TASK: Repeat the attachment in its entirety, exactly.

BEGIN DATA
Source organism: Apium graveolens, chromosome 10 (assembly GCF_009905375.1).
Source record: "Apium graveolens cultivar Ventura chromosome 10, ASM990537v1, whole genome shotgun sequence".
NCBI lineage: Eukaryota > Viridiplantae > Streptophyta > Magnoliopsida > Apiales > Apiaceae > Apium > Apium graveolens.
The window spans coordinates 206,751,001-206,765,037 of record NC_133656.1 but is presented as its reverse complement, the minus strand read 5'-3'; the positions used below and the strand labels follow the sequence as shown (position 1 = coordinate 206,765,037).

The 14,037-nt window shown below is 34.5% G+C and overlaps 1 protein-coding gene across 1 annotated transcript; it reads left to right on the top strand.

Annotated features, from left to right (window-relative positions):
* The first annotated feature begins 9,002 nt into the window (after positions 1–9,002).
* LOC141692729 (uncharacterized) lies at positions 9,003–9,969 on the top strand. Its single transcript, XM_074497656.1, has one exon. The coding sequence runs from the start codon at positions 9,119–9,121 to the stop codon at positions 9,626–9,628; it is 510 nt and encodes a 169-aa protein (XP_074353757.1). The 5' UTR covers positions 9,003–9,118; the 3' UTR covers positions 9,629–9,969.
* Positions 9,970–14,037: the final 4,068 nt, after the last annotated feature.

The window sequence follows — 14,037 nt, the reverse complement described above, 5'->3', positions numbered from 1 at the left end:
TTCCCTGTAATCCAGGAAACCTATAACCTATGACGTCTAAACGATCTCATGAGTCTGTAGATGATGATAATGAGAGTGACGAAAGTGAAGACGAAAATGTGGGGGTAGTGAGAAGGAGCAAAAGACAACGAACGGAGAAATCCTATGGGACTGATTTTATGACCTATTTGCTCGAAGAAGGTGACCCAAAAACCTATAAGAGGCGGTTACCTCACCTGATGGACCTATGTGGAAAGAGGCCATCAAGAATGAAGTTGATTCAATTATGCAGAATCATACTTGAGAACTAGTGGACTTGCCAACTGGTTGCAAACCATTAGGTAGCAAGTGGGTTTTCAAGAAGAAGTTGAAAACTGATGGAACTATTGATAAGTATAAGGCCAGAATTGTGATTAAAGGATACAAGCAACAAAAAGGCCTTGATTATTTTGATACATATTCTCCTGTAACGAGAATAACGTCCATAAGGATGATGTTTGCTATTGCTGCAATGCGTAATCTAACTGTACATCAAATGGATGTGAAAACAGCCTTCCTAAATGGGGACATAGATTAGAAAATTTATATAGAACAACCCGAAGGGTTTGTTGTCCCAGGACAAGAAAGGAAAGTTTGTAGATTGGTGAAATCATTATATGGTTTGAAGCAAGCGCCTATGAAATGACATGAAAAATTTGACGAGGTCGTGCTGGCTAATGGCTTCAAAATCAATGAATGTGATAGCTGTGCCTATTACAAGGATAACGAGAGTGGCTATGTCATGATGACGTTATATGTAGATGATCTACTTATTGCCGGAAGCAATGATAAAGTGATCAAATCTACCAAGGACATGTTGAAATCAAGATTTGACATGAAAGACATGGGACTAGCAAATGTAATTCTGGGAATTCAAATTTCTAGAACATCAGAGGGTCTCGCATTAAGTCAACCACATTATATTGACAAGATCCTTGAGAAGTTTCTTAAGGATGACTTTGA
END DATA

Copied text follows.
Source organism: Apium graveolens, chromosome 10 (assembly GCF_009905375.1).
Source record: "Apium graveolens cultivar Ventura chromosome 10, ASM990537v1, whole genome shotgun sequence".
NCBI lineage: Eukaryota > Viridiplantae > Streptophyta > Magnoliopsida > Apiales > Apiaceae > Apium > Apium graveolens.
The window spans coordinates 206,751,001-206,765,037 of record NC_133656.1 but is presented as its reverse complement, the minus strand read 5'-3'; the positions used below and the strand labels follow the sequence as shown (position 1 = coordinate 206,765,037).

The 14,037-nt window shown below is 34.5% G+C and overlaps 1 protein-coding gene across 1 annotated transcript; it reads left to right on the top strand.

Annotated features, from left to right (window-relative positions):
* The first annotated feature begins 9,002 nt into the window (after positions 1–9,002).
* LOC141692729 (uncharacterized) lies at positions 9,003–9,969 on the top strand. Its single transcript, XM_074497656.1, has one exon. The coding sequence runs from the start codon at positions 9,119–9,121 to the stop codon at positions 9,626–9,628; it is 510 nt and encodes a 169-aa protein (XP_074353757.1). The 5' UTR covers positions 9,003–9,118; the 3' UTR covers positions 9,629–9,969.
* Positions 9,970–14,037: the final 4,068 nt, after the last annotated feature.

The window sequence follows — 14,037 nt, the reverse complement described above, 5'->3', positions numbered from 1 at the left end:
TTCCCTGTAATCCAGGAAACCTATAACCTATGACGTCTAAACGATCTCATGAGTCTGTAGATGATGATAATGAGAGTGACGAAAGTGAAGACGAAAATGTGGGGGTAGTGAGAAGGAGCAAAAGACAACGAACGGAGAAATCCTATGGGACTGATTTTATGACCTATTTGCTCGAAGAAGGTGACCCAAAAACCTATAAGAGGCGGTTACCTCACCTGATGGACCTATGTGGAAAGAGGCCATCAAGAATGAAGTTGATTCAATTATGCAGAATCATACTTGAGAACTAGTGGACTTGCCAACTGGTTGCAAACCATTAGGTAGCAAGTGGGTTTTCAAGAAGAAGTTGAAAACTGATGGAACTATTGATAAGTATAAGGCCAGAATTGTGATTAAAGGATACAAGCAACAAAAAGGCCTTGATTATTTTGATACATATTCTCCTGTAACGAGAATAACGTCCATAAGGATGATGTTTGCTATTGCTGCAATGCGTAATCTAACTGTACATCAAATGGATGTGAAAACAGCCTTCCTAAATGGGGACATAGATTAGAAAATTTATATAGAACAACCCGAAGGGTTTGTTGTCCCAGGACAAGAAAGGAAAGTTTGTAGATTGGTGAAATCATTATATGGTTTGAAGCAAGCGCCTATGAAATGACATGAAAAATTTGACGAGGTCGTGCTGGCTAATGGCTTCAAAATCAATGAATGTGATAGCTGTGCCTATTACAAGGATAACGAGAGTGGCTATGTCATGATGACGTTATATGTAGATGATCTACTTATTGCCGGAAGCAATGATAAAGTGATCAAATCTACCAAGGACATGTTGAAATCAAGATTTGACATGAAAGACATGGGACTAGCAAATGTAATTCTGGGAATTCAAATTTCTAGAACATCAGAGGGTCTCGCATTAAGTCAACCACATTATATTGACAAGATCCTTGAGAAGTTTCTTAAGGATGACTTTGA